Halil Ceylan, associate professor in civil, construction and environmental engineering (CCEE) and founding director of the program for sustainable pavement engineering and research (PROSPER) at Institute for Transportation (InTrans) at Iowa State University (ISU), works with the Federal Aviation Administration (FAA) to research methods for ice- and snow-free pavement systems on airfield surfaces. The FAA awarded Ceylan and his team funds in August 2013 for this research project. The grant helps promote ISU as a member of FAA Center of Excellence Partnership to Enhance General Aviation Safety, Accessibility, and Sustainability (PEGASAS). For more information about Iowa State becoming an FAA Center of Excellence PEGASAS, read this October 3, 2012, College of Engineering news release.
Ceylan is the lead Principal Investigator (PI) and overall Technical Point of Contact (TPOC) for this project, entitled “Heated Airport Pavements.” On this project, a team of ISU researchers joins Ceylan, including Peter C. Taylor (associate director of the National Concrete Pavement Technology Center), Konstantina (Nadia) Gkritza (associate professor, CCEE), Sriram Sundararajan (associate professor, Department of Mechanical Engineering), Kasthurirangan (Rangan) Gopalakrishnan (research professor, CCEE), and Sunghwan Kim (research assistant professor, CCEE). In addition, many graduate and undergraduate students will be working on this project.
Ceylan and his team will employ a two-pronged approach to investigate the efficacy and cost effectiveness of new heated pavement technologies. They will investigate the relative energy and monetary needs to remove snow and ice from paved surfaces by conducting energy and financial viability analyses. A cost-benefit analysis will be performed here; not necessarily to prove that heated pavements are cost effective, but rather to provide a realistic assessment of the true cost, benefit, and return on investment.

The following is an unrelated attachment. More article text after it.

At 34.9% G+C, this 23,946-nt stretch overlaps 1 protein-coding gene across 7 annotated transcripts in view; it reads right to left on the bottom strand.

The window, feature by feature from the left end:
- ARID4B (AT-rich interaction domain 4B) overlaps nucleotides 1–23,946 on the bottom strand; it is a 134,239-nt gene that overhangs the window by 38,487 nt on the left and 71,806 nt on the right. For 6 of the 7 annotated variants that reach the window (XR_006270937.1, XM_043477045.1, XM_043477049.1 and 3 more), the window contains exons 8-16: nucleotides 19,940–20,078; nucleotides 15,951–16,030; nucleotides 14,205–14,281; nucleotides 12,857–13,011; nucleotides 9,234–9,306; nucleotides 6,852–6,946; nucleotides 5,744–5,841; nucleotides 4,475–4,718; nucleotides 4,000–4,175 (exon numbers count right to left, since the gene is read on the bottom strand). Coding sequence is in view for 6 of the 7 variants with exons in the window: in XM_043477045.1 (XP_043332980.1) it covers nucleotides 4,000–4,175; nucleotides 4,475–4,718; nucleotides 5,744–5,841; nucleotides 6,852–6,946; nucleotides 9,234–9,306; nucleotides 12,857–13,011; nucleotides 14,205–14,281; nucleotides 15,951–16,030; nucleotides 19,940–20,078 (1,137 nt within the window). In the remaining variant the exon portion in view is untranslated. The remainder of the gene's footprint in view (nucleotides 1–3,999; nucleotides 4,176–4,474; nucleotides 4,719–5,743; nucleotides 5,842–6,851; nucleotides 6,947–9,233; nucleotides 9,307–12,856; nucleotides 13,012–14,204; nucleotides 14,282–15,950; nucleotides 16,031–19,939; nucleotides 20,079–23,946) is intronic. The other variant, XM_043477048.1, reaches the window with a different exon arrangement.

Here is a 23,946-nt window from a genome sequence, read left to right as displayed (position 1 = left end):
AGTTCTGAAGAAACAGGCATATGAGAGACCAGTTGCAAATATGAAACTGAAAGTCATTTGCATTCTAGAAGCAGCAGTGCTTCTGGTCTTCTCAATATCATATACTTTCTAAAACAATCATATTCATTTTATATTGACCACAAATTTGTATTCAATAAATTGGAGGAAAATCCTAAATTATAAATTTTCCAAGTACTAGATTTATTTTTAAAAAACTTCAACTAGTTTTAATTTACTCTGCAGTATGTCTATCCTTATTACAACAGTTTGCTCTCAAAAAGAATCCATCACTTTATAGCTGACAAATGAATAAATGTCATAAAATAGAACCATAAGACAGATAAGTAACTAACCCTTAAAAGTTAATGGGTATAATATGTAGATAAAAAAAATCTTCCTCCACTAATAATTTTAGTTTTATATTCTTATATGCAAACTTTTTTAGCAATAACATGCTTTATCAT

A hybrid approach combining an electrically conductive concrete layer with lotus-leaf-inspired super-hydrophobic surfaces will also be investigated. Here, the researchers will develop a hybrid heated airport pavement system that can keep the runway surface temperature above freezing during winter weather operations by combining electrically conductive concrete with nano-structured, super-hydrophobic surfaces. Think of these nano particles as the skin of a lotus leaf. “Even though the leaf sits upon the water, the surface of the leaf is untouched by the water,” Ceylan said.
The research findings will result in increased safety to ground crews, passengers, and shortened processing time. It will even reduce the number of flight delays by reducing the need for plowing operations and due to reduced flight cancellations, as well as reduced delays in aircraft ground support because of safer pavements and less congestion at the gate area. With a decrease in snow and ice removal, the benefits may also be seen economically, timely and environmentally due to the elimination of harmful de-icing agents. “The impacts of this research make winter air travel faster, more affordable, more accessible, more sustainable and safer for all parties involved,” Ceylan said.
CCEE Communications Intern Alex Hagar contributed to this story.